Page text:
Every baseball player struggles from time to time. In these moments of searching for answers it’s easy to fall into the trap of chasing hits.
Tying your self-worth as a player to getting hits is a guaranteed ticket to an emotional rollercoaster, and in the end, it’s counter-productive to getting the results you want.
During those slumps and moments of struggle, it’s critical to have attainable goals that can be achieved every at-bat.
On any given day, the outcome may not be what we would like – but if we stay consistent with our process and mental plan, the results will follow.
Attainable goals are a series of repeatable objectives the you can control. There are days when you do everything right. You put a beautiful swing on the ball and the outfielder makes a diving catch… and you just don’t get the results you were hoping for.
That’s why it’s important to make your list of attainable goals things that you CAN control. In the next couple posts, I’m going to give you some examples of this, and finally a checklist that I was given by a very smart hitting coach with the Texas Rangers.
The Mental Side of Hitting – Attainable Goals
We choose objectives that force us to pay attention to what is happening on the field and form a mental plan around our strength as a hitter that we feel will give us the best chance of victory for the next battle against the pitcher.
When I would struggle as a youngster I’d hear coaches and parents tell me to “make an adjustment.”
The problem is I only knew 2 adjustments… I’d either choke up on the bat or widen my stance. They were both physical and weren’t able to get me out of a funk or keep me consistent when I was going well.
In 2002, my first year of pro ball is when I saw the importance of having attainable goals as they relate to hitting. The Rockies taught us to work on a mental 2 strike approach as opposed to physical adjustments. Many big leaguers didn’t like to make a physical adjustment with 2 strikes because they were trying to compete with a stance or feel that was not overly practiced. Their thought was, if they were a better hitter by making certain physical adjustments, they would use them the entire at-bat.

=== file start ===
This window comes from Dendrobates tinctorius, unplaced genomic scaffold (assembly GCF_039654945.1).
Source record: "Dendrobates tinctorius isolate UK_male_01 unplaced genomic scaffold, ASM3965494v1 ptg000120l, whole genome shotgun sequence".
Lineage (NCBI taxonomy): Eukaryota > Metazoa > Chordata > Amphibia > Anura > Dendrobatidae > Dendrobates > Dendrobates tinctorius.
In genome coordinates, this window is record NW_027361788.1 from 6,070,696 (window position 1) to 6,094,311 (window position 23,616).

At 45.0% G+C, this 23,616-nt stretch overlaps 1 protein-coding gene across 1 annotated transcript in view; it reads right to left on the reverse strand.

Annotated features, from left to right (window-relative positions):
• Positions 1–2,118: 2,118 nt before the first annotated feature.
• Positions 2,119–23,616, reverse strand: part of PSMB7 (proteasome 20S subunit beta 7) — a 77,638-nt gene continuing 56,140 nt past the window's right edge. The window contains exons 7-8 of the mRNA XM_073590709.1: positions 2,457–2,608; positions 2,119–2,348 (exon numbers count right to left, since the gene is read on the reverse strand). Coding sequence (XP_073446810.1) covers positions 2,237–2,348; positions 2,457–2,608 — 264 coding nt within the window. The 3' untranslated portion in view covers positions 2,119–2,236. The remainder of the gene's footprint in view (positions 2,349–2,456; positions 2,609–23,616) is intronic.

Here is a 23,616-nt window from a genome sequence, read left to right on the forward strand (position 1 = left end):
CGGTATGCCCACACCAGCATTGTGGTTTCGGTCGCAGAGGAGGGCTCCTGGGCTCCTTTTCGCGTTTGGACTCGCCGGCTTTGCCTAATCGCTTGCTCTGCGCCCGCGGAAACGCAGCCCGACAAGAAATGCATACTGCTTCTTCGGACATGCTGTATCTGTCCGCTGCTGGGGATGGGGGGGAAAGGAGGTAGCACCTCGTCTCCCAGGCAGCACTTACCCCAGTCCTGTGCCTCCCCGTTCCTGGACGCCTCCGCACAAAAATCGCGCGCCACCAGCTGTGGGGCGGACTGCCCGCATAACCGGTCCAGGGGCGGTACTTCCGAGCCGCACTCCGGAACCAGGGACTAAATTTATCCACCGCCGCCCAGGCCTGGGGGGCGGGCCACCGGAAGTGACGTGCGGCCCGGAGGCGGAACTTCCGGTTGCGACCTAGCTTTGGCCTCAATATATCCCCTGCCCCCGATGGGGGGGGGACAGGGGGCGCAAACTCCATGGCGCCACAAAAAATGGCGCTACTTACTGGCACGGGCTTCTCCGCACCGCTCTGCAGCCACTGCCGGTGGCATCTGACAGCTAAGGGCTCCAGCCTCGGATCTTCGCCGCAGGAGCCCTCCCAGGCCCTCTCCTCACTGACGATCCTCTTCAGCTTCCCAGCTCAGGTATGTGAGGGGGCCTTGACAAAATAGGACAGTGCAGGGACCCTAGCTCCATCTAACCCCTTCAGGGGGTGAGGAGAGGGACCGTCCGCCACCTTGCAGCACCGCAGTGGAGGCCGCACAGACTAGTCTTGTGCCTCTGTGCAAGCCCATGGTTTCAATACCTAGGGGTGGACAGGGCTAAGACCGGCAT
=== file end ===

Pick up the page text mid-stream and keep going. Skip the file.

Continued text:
One key that I will go into more detail in the next post is having an aggressive vs. passive mindset. Early in my career I had a mindset of “put the ball in play”, “swing at strikes”, “work the count”,”hit the ball on the ground.” I thought this was how a smaller guy with not a lot of power was supposed to hit. In some cases I was taught to think like this at the plate. I was constantly feeding myself passive thoughts.
One of my attainable goals was to realize this passive self talk and change it. I started to think, “hit this pitch off the center field wall”, “drive this ball in the gap”, “hit this ball hard”. This simple goal of changing my self talk is one key that turned me into a more aggressive hitter that drives the ball much more than I did early in my career.
The Mental Side of Hitting – Creating a plan that works for YOU
During most of my pro playing career, I struggled to explain this process with clarity. Then I talked to Texas Rangers minor league hitting coach, Chase Lambin who I played against for years. This guy was a grinder who got everything out of his ability. He has been really trying to relay this information to his players and he has helped me a lot to simplify this mental process.
The next few posts will explain this process in great detail about concrete attainable goals, and I believe it will help hitters get the most out of their ability. At the end of the day this is what we are all trying to achieve.
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Your content and approach to teaching the game is incredible, thank you! I coach a highly competitive 11u travel team, which we have incorporated many of the mechanics as well as the mental approach. Keeping it simple for sure, but important for the kids to better understand the game and develop.
My son has benefited tremendously in his development, and has aspirations for playing the game a long time. He recently came home with a school assignment to interview someone who has a job they would like to do. He asked me if I knew any professional baseball players, to which I had to tell him “no”. However, we talked and thought to ask if you would have 5-10 minutes for a brief conversation with him. The questions are scripted from his teacher and he could send them in advance. If you are able to possibly make time for this, it would be an incredible thrill in the life of an 11 year old who wants to be a MLB player :). Please let me know, and thank you in advance for your consideration and time.
I think the mental side of hitting is at least half the battle! Great post. Our players need more of this. I’ll be sure to share!